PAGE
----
This is my younger kids, Rec 11U and below answer. Else, I have a violation.
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Old Mon Nov 19, 2012, 12:03pm
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Warning Warning ...

Quote:
Originally Posted by JugglingReferee View Post
In the reverse case, when A scores and is winning, and knocks the ball away, we can go straight to the T.
Before, or after, a delay of game warning.
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Old Mon Nov 19, 2012, 12:05pm
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Caseplay 9.2.2 SITUATION C:

A1 scores a basket. After the ball goes through the net, B1 grabs it and makes a move toward the end line as though preparing to make a throw-in. However, B1 never legally steps out of bounds, both feet remain inbounds. B1 immediately passes the ball up the court to a fast-breaking teammate, who scores a basket.

RULING: Cancel Team B's goal, throw-in violation on B1. The ball was at B1's disposal after the made basket to make a throw-in. B1 must be out of bounds to make a legal throw-in. (7-4-3; 7-5-7)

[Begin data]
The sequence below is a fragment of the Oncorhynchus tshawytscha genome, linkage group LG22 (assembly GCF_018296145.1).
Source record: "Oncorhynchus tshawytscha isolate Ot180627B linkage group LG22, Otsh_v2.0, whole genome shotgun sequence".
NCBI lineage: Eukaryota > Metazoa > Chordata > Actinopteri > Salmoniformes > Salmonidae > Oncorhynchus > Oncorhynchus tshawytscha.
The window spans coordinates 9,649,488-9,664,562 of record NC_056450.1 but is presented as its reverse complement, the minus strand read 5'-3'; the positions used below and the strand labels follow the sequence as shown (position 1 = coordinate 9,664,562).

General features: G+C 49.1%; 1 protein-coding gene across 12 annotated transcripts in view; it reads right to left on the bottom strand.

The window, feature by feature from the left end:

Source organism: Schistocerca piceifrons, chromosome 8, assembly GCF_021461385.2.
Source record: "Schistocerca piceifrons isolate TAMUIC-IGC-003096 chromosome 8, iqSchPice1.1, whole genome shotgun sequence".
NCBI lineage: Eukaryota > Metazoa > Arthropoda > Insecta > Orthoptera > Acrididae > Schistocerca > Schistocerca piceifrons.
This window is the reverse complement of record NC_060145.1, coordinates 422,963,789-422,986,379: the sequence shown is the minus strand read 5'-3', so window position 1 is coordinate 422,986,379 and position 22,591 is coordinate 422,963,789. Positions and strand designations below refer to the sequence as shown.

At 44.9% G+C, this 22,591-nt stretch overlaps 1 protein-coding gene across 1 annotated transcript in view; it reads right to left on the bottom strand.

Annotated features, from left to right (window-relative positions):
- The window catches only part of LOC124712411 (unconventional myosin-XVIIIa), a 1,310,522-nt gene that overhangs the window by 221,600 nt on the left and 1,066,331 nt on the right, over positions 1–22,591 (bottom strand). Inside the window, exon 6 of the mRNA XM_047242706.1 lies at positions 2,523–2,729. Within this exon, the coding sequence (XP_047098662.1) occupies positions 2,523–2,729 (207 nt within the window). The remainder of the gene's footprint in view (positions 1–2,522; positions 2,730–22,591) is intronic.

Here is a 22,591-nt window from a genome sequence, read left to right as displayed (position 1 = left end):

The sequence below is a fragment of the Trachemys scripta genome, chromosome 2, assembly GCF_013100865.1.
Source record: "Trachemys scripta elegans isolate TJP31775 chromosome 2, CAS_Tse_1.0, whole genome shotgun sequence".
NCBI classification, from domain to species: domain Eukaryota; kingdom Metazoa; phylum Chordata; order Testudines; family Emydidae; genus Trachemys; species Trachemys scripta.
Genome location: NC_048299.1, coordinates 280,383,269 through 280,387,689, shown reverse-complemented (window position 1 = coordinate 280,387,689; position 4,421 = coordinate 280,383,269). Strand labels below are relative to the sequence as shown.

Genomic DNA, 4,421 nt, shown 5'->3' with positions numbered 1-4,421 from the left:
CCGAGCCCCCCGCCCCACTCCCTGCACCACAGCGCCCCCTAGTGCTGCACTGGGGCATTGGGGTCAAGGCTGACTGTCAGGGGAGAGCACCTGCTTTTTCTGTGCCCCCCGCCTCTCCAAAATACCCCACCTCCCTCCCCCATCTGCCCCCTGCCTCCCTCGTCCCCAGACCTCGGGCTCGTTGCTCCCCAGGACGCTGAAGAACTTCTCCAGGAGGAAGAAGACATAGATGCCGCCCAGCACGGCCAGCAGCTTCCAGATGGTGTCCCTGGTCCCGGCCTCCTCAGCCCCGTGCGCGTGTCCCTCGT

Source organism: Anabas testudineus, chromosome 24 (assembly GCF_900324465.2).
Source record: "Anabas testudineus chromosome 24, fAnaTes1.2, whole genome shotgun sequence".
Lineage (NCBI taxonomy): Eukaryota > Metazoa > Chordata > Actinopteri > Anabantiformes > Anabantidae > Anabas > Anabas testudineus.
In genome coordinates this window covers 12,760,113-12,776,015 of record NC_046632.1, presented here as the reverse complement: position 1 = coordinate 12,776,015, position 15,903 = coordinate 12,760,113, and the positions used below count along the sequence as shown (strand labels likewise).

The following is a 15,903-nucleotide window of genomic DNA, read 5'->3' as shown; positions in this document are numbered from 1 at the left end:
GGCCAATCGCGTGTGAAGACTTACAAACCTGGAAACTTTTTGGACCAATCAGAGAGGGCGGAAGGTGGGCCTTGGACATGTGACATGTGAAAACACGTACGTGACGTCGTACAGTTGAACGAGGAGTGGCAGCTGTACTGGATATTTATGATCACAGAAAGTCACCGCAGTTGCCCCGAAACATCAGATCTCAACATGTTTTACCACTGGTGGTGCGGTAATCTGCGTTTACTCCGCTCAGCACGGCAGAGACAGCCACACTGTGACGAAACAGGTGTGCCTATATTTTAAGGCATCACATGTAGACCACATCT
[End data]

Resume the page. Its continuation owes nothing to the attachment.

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Old Mon Nov 19, 2012, 12:14pm
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Quote:
Originally Posted by JugglingReferee View Post
Team A players do not need to be aware if B is playing legally, and since no legal throw-in has taken place, B's actions only confuse A, which I don't believe is fair to A. A TI violation makes sense.

In the reverse case, when A scores and is winning, and knocks the ball away, we can go straight to the T. In that case, B never had a chance to properly play basketball. In your case, B did have a chance to properly play basketball, so I less inclined to kill the play and let them inbound again with a stopped clock. The only option left is a TI violation or a T. This T would be too much, imho.
If A scores and is winning, the case play does not apply. Kill the clock, issue the warning, and move on. A is not benefiting, as the stopped clock negates whatever advantage their player thought he would get.